Hybrid Hazera cotton still draws a crowd, even though the San Joaquin Valley cotton producer crowd pool is shrinking rapidly with the sharp decline in acreage since the hybrid cottons were introduced into the valley about a decade ago.

Hazera Hybrid cotton acreage has hovered around the 10,000-acre mark since it was introduced into California as a vigorous alternative for cotton growers with tough growing conditions like salty or alkali ground, verticillium wilt, or limited water supplies.

It has been promoted as cotton to grow where most other cottons would flounder.

It can be grown on less water, according to Hazera's Barry Younkin who displayed charts at the company's valley field day last fall on the W.C. Davis Farms in Firebaugh, Calif. The charts showed that Hazera's HA-195 significantly outyielded other leading Pimas and Acalas in irrigation trials when irrigated only two or three times.

Younkin said the company's newest variety, HA211, used about 15 percent less water in trials last season, an important fact as many SJV growers face a critical water shortage this coming season. It is so critical acreage may fall to just 250,000 for 2008, roughly half the 2007 acreage.

Hazera varieties also can take water stress better than non-hybrid cottons, said Younkin, who said growers may be able to skip an irrigation and still not lose yield with Hazera hybrids.

Hazera's newest variety, HA211, is a mid-season, extra-long staple cotton. It can be 10 days earlier than Hazera's standard variety, HA195.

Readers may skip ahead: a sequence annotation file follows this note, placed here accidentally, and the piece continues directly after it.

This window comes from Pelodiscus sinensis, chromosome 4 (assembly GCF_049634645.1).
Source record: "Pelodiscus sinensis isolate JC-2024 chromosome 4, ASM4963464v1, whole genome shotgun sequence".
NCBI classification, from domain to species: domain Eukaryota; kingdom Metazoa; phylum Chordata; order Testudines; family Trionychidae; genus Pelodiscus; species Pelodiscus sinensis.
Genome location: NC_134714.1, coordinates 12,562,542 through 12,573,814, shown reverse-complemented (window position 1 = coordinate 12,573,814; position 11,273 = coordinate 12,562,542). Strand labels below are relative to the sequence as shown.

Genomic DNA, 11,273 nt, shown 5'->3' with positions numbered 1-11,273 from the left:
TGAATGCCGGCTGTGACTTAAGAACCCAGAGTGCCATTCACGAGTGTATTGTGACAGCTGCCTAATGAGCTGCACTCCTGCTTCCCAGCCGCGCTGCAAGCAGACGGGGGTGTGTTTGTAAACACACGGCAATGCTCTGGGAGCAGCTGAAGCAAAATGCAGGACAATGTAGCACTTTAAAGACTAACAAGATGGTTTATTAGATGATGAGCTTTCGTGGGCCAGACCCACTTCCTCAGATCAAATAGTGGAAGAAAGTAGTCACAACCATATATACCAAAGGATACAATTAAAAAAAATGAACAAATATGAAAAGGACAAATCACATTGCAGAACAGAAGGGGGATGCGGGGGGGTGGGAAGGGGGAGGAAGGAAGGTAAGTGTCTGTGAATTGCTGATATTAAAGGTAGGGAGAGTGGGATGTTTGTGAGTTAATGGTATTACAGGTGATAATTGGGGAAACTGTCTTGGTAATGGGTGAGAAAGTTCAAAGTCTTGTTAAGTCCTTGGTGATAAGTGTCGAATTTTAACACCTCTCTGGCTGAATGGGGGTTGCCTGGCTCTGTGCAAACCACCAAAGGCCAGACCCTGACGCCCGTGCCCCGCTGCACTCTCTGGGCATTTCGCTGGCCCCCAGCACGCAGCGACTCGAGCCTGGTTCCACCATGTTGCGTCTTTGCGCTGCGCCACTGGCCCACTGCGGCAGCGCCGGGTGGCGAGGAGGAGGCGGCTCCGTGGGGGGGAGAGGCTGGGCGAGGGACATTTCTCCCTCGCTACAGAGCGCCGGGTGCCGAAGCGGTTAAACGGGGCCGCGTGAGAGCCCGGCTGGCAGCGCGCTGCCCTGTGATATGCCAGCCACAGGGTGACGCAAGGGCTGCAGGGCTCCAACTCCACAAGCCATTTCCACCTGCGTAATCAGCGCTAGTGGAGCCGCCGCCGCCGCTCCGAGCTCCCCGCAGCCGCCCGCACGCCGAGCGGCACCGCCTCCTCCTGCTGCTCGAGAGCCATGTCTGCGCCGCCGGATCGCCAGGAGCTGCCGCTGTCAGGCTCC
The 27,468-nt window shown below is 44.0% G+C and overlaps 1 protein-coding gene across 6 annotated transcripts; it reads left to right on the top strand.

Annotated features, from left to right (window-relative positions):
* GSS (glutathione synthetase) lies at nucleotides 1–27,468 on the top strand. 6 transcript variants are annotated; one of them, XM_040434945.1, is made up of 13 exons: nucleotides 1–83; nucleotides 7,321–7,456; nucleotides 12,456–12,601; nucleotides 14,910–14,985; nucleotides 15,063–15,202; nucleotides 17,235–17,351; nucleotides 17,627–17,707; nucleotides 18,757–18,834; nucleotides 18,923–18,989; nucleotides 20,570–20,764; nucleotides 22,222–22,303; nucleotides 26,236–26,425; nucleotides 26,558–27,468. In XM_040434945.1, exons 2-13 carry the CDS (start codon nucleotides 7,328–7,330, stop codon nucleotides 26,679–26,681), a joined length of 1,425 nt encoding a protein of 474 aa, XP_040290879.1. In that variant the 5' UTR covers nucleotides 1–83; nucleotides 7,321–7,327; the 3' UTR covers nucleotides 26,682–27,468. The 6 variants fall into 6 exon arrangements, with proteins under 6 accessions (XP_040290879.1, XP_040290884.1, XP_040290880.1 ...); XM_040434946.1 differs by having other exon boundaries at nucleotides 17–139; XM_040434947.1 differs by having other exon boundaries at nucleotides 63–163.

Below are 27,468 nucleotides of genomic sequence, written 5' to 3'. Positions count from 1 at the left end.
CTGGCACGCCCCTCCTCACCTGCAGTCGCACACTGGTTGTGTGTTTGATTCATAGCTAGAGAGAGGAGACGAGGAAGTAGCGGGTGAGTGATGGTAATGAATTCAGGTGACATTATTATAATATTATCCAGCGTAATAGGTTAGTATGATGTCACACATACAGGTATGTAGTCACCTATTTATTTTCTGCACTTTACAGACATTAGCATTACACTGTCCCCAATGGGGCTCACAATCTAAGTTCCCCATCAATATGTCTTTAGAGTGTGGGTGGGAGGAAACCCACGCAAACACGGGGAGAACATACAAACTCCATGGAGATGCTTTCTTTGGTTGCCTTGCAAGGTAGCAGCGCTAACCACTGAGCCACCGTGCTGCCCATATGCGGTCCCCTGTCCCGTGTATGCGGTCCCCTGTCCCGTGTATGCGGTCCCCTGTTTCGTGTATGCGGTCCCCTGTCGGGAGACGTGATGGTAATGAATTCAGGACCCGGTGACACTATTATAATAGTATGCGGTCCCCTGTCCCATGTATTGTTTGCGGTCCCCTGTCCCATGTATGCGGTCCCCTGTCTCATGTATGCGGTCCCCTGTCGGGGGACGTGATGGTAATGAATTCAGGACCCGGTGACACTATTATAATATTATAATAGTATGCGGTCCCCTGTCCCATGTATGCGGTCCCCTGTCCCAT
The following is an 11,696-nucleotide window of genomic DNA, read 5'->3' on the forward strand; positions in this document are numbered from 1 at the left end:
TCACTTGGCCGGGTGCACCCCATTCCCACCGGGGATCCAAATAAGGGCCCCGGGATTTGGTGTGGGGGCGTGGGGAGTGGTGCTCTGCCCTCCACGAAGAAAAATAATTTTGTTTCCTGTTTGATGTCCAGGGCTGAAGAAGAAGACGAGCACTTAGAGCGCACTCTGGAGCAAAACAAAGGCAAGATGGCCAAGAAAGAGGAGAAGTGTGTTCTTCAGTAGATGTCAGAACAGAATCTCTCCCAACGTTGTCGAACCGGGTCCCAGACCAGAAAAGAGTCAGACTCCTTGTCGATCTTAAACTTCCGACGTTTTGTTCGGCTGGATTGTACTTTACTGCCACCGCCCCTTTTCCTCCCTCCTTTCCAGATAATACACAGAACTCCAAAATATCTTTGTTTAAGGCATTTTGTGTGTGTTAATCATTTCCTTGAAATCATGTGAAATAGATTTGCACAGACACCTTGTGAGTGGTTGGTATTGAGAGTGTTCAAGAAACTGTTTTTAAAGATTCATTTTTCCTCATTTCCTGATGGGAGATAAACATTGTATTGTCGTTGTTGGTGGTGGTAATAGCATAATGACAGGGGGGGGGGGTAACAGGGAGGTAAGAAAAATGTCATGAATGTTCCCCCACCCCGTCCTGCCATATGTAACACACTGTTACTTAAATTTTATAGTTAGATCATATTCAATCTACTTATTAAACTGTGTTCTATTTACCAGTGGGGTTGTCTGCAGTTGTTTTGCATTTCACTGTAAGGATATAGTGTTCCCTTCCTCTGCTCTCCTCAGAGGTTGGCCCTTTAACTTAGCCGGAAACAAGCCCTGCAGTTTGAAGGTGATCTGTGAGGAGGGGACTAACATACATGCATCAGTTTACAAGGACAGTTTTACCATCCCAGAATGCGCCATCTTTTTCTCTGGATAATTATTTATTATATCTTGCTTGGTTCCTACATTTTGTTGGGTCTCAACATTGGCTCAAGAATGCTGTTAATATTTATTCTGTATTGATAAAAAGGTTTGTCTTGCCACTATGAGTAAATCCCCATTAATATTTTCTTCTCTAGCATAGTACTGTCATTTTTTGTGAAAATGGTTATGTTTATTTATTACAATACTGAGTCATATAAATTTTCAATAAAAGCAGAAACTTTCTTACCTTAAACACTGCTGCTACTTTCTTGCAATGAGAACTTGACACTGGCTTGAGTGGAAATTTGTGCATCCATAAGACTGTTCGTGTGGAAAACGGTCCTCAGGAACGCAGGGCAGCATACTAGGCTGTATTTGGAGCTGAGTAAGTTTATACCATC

The new variety that will have limited seed supplies in 2008 is more determinate and has improved fiber quality than HA195, according to Younkin.

Even though California cotton acreage has been in a free-fall over the past decade, Younkin said the Israeli company continues an aggressive breeding program, focusing on more uniform varieties with improved earliness, more determinate characteristics and improved fiber length and strength.

Hazera is marketed as a Pima-quality cotton, but it can dip below the more sought after Pima quality standards.

Younkin said the company's breeding program is focusing on correcting that in new commercial varieties. Among the experimentals in trials at the Davis farm was one unnamed variety he called “the highest quality ever seen” in the San Joaquin. He said it has the potential of producing 2 to 2.5 bales.

Other experimentals in development by Hazera were interspecific Pima types as well as transgenic hybrids.

Younkin said Hazera will be field testing the first Pima type with a Bt gene to ward off pink bollworm. The new variety, which also will contain a Roundup resistant gene, will be tested primarily in Southern California where pink bollworm is more of a threat than in the San Joaquin.

Along with HA195 and HA211, San Joaquin Valley growers also can plant HA175 next season. This variety is a 150-day cotton that can be double-cropped. It also is well suited for northern SJV growing areas.